Latest New Mexico news, sports, business and entertainment at 9:20 p.m. MDT

Mar 20, 2021
  • LEGISLATURE-NEW MEXICO

SANTA FE, N.M. (AP) — New Mexico legislators raced against the clock Friday to provide final approval to major initiatives, from increased tax breaks for working families to the final touches on a $7.45 billion budget. The state House of Representative on Friday signed off on Senate amendments to a spending plan for the coming fiscal year that starts July 1. The bill increases general fund spending by nearly 5% to bolster public school education, environmental oversight and public salaries at state agencies and schools. The state Senate endorsed up to $73 million in annual tax breaks through an expansion of the state's working families tax credit and earned income tax credit.

  • LEGISLATURE EDUCATION ROUNDUP

SANTA FE, N.M. (AP) — New Mexico lawmakers have advanced sweeping educational funding reforms during the legislative session. Some measures could change schools and early childhood education for decades to come, including a constitutional amendment that calls for increasing withdrawals from the $20 billion Land Grand Permanent fund. Others are short-term fixes aimed remote learning and the coronavirus, like pegging school bus budgets to pre-pandemic mileage. Some legislation does not have "education" in the title, but will affect how students learn in the future, including a law against hair discrimination and an overhaul of New Mexico's broadband expansion efforts.

  • VIRUS OUTBREAK-NEW MEXICO

ALBUQUERQUE, N.M. (AP) — Grocery store employees, home caregivers, farm workers, other essential workers and people over 60 are now eligible to receive the coronavirus vaccine in New Mexico. The state Health Department on Friday announced it was moving to new phases in its distribution plan. The move comes as New Mexico and other states aim to meet a federal mandate of getting more people vaccinated by May. New Mexico has administered more than 1 million shots and remains ranked top in the U.S. for vaccine distribution. State officials also pointed to another key milestone: more than 60% of those already eligible have received at least their first shot.

  • MARIJUANA-NEW MEXICO

SANTA FE, N.M. (AP) — A proposal to legalize recreational marijuana in New Mexico confronted its last last major hurdle in Senate deliberations, as legislators pushed to send the bill to a supportive governor. The state Senate scheduled a vote Friday on a House-approved bill that legalizes cannabis for anyone 21 and older, levies a new 12% tax on cannabis and emphasizes support for communities where the criminalization of pot led to aggressive policing. New Mexico Gov. Michelle Lujan Grisham supports the legalization of marijuana in efforts to spur employment and economic recovery from the pandemic. She is expected to sign the legislation if given the chance.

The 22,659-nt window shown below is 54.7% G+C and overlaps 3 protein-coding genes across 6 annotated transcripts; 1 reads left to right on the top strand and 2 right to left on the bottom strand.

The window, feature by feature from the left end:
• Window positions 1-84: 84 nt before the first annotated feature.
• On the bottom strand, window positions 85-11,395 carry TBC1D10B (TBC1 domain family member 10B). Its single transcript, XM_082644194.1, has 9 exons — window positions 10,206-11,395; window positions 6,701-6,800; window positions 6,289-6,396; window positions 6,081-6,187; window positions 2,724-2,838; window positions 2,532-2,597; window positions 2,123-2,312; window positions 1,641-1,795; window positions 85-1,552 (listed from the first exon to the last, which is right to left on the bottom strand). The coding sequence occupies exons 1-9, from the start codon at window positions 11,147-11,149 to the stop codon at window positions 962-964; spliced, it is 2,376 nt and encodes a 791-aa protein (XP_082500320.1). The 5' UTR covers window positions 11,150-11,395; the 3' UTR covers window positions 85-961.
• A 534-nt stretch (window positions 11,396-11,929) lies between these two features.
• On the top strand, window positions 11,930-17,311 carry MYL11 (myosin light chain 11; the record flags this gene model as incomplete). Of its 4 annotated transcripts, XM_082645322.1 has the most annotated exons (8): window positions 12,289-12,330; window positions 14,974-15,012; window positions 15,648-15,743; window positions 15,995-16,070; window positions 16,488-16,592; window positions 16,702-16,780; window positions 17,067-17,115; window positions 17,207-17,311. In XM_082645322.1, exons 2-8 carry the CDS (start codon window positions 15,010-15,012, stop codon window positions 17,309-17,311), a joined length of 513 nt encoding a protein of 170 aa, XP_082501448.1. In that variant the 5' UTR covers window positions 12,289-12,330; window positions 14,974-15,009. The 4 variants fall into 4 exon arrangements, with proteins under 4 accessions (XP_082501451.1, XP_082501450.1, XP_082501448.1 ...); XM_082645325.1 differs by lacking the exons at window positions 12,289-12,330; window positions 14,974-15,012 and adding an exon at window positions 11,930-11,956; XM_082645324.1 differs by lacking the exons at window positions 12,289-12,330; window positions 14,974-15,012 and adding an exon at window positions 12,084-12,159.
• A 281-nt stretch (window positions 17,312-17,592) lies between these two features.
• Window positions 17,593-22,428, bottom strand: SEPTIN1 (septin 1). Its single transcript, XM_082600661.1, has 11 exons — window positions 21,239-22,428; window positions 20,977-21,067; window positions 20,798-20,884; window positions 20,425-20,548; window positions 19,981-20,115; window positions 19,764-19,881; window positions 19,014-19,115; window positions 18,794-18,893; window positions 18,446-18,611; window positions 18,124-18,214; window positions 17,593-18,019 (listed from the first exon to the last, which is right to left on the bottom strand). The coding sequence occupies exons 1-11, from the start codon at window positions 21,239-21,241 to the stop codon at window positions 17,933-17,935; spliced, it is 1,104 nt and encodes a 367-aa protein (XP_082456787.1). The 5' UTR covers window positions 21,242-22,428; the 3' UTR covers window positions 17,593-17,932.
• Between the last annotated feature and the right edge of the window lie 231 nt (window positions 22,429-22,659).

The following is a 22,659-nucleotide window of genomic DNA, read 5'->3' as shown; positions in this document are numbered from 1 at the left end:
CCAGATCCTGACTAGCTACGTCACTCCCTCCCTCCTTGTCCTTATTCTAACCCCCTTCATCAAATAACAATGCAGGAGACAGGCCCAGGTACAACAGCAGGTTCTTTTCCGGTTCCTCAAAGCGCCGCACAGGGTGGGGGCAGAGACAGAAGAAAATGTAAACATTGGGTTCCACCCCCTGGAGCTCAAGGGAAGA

• LEGISLATURE-PAID LEAVE

SANTA FE, N.M. (AP) — The New Mexico legislature has passed a sweeping mandate for employee sick leave, sending the bill to Democratic Gov. Michelle Lujan Grisham. If the bill passed early Friday is signed into law, it would require most employers to allow employees to accrue sick leave starting on their first day on the job. It also mandates that employers provide 80 more hours of sick leave per employee during public health emergencies. The law would not apply to the current coronavirus pandemic. The Lujan Grisham administration is signaling support for the bill after it was amended to delay the requirements until July of 2022.

  • MARIJUANA-NEW MEXICO

SANTA FE, N.M. (AP) — Legislation to legalize cannabis in New Mexico is scheduled for a decisive Senate floor vote under a framework that emphasizes government oversight of pricing and supplies along with social services for communities where the criminalization of pot has led to aggressive policing. Democratic Senate Majority Leader Peter Wirth scheduled a vote on a bill Friday to legalize cannabis consumption and sales to people 21 and over. Critics say the proposed regulatory framework may foster a powerful, government-protected monopoly. Democratic Gov. Michelle Lujan Grisham says the pot industry can help the state economy emerge from the pandemic slump. Legislators have discarded a Republican-sponsored proposal that stressed low taxes.

  • TWO KILLED-TEEN ARRESTED

VILLANUEVA, N.M. (AP) — Authorities in northern New Mexico say a 14-year-old Las Vegas boy has been arrested in the killings of two  men at a home in the small community of Villanueva. The New Mexico State Police said the boy was arrested March 8 on charges of first-degree murder and other crimes in the Feb. 14 killings of 59-year-old Guadalupe Gutierrez and 32-year-old Kevin Anthony Gutierrez. A State Police statement did not provide a suspected motive for the killings but said the boy had run away from home and wanted to stay with one of the men. The Associated Press generally does not report the names of juvenile crime suspects and defendants.

  • DUCEY-BORDER

PHOENIX (AP) — Republicans overseeing their party's efforts to elect senators and governors trekked to the Arizona-Mexico border and laid blame for a surge in migrants at the feet of President Joe Biden. Arizona Gov. Doug Ducey and Florida Sen. Rick Scott visited Douglas, Arizona, on Friday as the GOP looks to weaponize the influx of migrants against Democrats. Ducey said, "Joe Biden has broken our border" and demanded that the Democratic president make clear that U.S. borders are not open. Biden said in an ABC News interview this week that his message to migrants was "don't leave your town or city or community."